Ode to Single Parenthood
In a small capacity, I have recently been humbled by experiencing life as a single parent. Minus the extra income and having to worry about daycare, I have seen what our life without a father and partner would look like. The number one word I would use to sum up this experience is EXHAUSTING. I love my children, but simplest things become a challenge, especially with a newborn; Grocery shopping, mowing the lawn, making supper, bedtime routines, socializing, taking time for oneself, finding constructive ways of dealing with anger all become more complicated and emotionally taxing.
I have so much respect for parents whom are raising their children on their own, for whatever reason. Taking the time to listen to your children is hard when all you feel like doing is locking yourself in the bathroom and crying. I’m sure it gets easier but in cases where parents have limited outside support, the wear and tear to the soul must be immense at times. I love being able to share my parenting joys and frustrations with my partner, and I love hearing his thoughts and feelings on what is happening in our family. In my partners absence, friends and family helped by filling in the gaps in order for me to stay a sane parent.
In my experience, one of the only things that got easier in being a pseudo single parent was the cleaning. It’s no secret that my partner is a clutter bug and in his time away I have found that my housework load decreased substantially. With that said, I would still much rather have his involvement in our family in exchange for a few more messes to clean (I do have my limits though).
To those who are parenting on their own, I pay homage to you! May you find the support you need to breath, the patience you need to listen, the money you need to eat and the time you need to sleep.
P.S. You can wear your baby doing many chores, but draw the line at mowing the lawn.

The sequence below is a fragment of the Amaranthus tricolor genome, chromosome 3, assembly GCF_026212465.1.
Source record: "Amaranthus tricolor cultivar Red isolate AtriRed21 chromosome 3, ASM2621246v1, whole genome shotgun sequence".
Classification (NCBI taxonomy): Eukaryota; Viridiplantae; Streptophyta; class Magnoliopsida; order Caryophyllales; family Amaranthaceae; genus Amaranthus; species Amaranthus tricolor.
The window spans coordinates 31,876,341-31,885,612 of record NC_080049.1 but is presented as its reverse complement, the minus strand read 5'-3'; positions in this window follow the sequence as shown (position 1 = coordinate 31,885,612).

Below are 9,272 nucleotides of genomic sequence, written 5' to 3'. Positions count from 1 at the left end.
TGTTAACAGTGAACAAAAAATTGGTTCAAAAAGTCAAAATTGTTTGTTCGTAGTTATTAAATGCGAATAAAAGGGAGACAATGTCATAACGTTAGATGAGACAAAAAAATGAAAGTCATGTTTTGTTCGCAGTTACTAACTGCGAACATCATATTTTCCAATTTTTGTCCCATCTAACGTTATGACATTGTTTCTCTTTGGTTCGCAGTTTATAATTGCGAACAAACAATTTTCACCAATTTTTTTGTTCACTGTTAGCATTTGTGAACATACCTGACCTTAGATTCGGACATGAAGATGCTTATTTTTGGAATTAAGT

In the Shadow of a Giant
I have two sons. One I have known for over four years and the other I have only known for six months minus a week. My oldest son was a highly active baby that made himself known all hours of the day and night. He would not fall asleep unless my husband or I rocked him for a good half an hour before bed, and even then he’d wake up ever hour or two. I suffered from intense postpartum, which looking back, was made worse by the overwhelming lack of sleep. Though I wanted more children, we put off having a second for fear of a repeat performance of that first year.
Finally, a month after my thirtieth birthday and over three years after having my first child we went for it; nine months later my youngest son was born. It may sound far fetched, but from in the womb I could tell he was an easy going baby. Unfortunately for him, “easy” has sometimes meant getting lost behind his brother’s larger than life personality. Through no fault of my oldest son, we have sometimes neglected to spend the same “getting to know you time” with our youngest as we did with our first. It’s not that we are ignoring our youngest, I am just aware of the struggle over ensuring that his growing personality does not get overshadowed by his older brother.
Finding the balance in love, time and energy spent is a tough job for most parents, especially when children compete for your time. A good teacher tries to find ways to engage not just the eager to participate but the children who are acutely quiet. As a parent, I want to see both my boys have a platform to express themselves while feeling heard and valued. While my youngest isn’t even talking yet, I am excited to get to know his personality. For now I take comfort in that I am committed to finding a balance for my children as I want them both to have voices in our family.
P.S. If you sit in silence long enough even whisper sounds like yelling.